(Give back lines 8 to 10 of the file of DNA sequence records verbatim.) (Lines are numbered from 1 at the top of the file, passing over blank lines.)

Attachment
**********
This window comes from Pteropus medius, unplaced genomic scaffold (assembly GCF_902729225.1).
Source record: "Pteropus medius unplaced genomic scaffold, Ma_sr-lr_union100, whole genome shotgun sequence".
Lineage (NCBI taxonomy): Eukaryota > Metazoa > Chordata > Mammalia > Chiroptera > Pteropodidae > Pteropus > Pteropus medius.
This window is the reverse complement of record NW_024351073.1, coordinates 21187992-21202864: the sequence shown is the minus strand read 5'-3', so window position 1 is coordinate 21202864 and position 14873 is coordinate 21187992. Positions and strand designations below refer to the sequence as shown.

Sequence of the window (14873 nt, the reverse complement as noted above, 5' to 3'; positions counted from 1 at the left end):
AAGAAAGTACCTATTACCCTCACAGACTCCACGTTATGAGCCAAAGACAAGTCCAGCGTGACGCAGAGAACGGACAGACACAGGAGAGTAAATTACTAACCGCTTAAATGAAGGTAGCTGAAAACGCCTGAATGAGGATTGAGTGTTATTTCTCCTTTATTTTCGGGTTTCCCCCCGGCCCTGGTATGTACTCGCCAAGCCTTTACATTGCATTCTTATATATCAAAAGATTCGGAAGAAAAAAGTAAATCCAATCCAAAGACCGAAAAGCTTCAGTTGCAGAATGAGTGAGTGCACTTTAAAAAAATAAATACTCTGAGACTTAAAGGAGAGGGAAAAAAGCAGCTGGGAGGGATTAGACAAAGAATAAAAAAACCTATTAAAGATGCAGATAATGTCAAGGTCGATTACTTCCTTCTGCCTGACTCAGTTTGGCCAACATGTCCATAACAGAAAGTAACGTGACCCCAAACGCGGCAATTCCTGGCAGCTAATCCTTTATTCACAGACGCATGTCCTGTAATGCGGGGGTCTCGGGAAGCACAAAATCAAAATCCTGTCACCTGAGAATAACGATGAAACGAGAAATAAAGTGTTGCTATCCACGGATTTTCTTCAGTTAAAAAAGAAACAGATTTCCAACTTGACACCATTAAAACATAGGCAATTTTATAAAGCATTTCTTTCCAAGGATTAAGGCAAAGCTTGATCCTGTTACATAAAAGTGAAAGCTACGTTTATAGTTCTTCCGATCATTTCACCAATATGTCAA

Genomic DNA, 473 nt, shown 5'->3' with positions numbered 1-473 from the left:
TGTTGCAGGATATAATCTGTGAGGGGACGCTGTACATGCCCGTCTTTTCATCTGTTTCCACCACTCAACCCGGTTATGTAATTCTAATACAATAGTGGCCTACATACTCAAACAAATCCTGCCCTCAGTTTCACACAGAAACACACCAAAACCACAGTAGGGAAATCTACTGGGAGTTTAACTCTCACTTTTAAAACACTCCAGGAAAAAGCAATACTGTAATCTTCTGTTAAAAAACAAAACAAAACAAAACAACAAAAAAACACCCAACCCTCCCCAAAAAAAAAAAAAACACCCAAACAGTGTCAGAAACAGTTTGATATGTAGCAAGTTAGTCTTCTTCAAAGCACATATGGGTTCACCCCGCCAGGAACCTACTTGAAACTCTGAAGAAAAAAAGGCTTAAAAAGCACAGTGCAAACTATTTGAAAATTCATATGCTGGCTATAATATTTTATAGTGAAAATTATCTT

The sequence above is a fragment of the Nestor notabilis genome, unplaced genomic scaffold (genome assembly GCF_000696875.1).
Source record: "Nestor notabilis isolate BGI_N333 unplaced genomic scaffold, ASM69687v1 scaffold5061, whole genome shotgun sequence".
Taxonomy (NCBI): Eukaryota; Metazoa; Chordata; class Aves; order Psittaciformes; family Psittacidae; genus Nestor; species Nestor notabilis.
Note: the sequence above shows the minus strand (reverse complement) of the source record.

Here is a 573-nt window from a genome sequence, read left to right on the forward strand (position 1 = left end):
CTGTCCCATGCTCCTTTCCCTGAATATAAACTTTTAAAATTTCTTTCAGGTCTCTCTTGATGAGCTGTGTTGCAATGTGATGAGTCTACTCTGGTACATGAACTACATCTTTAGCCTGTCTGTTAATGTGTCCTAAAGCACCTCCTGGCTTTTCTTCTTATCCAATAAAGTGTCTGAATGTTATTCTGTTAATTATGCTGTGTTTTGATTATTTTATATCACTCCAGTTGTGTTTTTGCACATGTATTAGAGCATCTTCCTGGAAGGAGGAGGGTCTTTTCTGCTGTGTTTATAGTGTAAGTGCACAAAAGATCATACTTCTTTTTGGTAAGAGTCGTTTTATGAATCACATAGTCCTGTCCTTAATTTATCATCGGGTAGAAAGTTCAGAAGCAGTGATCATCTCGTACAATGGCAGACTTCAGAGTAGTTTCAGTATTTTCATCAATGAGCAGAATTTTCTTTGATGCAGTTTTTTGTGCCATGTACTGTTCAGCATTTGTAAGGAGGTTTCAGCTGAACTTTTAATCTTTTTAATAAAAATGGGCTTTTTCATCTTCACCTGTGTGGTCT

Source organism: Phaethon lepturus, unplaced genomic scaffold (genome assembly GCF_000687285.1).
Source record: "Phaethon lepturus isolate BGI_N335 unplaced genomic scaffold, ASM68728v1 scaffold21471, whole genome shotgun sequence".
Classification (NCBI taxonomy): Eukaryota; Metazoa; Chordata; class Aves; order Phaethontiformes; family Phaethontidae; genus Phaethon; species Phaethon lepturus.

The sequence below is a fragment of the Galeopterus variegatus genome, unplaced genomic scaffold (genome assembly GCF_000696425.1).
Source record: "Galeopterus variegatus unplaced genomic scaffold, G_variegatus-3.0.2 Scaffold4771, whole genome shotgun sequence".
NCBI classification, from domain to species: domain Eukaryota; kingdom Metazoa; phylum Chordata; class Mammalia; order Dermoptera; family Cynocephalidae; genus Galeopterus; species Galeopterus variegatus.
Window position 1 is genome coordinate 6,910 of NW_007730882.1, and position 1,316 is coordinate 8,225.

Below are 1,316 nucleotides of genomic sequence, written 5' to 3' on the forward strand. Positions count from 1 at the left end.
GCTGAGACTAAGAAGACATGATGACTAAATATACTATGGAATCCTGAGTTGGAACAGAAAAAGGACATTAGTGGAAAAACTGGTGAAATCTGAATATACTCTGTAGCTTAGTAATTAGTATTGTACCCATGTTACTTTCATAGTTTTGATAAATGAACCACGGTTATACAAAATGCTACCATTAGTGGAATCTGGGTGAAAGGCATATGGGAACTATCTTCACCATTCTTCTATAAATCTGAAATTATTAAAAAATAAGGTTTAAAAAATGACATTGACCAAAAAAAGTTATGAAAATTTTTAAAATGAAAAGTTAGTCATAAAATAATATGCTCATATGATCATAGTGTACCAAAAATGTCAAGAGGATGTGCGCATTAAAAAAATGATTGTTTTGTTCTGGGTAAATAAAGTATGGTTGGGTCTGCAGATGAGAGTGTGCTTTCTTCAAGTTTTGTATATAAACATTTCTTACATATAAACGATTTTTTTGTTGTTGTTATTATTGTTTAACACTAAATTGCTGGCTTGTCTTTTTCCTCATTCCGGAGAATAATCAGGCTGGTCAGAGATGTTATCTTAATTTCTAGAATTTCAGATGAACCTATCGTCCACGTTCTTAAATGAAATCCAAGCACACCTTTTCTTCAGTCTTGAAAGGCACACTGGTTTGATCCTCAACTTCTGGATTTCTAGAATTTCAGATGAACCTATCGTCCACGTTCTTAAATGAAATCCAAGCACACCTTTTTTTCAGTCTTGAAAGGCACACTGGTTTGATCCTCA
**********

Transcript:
TGTTGCAGGATATAATCTGTGAGGGGACGCTGTACATGCCCGTCTTTTCATCTGTTTCCACCACTCAACCCGGTTATGTAATTCTAATACAATAGTGGCCTACATACTCAAACAAATCCTGCCCTCAGTTTCACACAGAAACACACCAAAACCACAGTAGGGAAATCTACTGGGAGTTTAACTCTCACTTTTAAAACACTCCAGGAAAAAGCAATACTGTAATCTTCTGTTAAAAAACAAAACAAAACAAAACAACAAAAAAACACCCAACCCTCCCCAAAAAAAAAAAAAACACCCAAACAGTGTCAGAAACAGTTTGATATGTAGCAAGTTAGTCTTCTTCAAAGCACATATGGGTTCACCCCGCCAGGAACCTACTTGAAACTCTGAAGAAAAAAAGGCTTAAAAAGCACAGTGCAAACTATTTGAAAATTCATATGCTGGCTATAATATTTTATAGTGAAAATTATCTT

The sequence above is a fragment of the Nestor notabilis genome, unplaced genomic scaffold (genome assembly GCF_000696875.1).
Source record: "Nestor notabilis isolate BGI_N333 unplaced genomic scaffold, ASM69687v1 scaffold5061, whole genome shotgun sequence".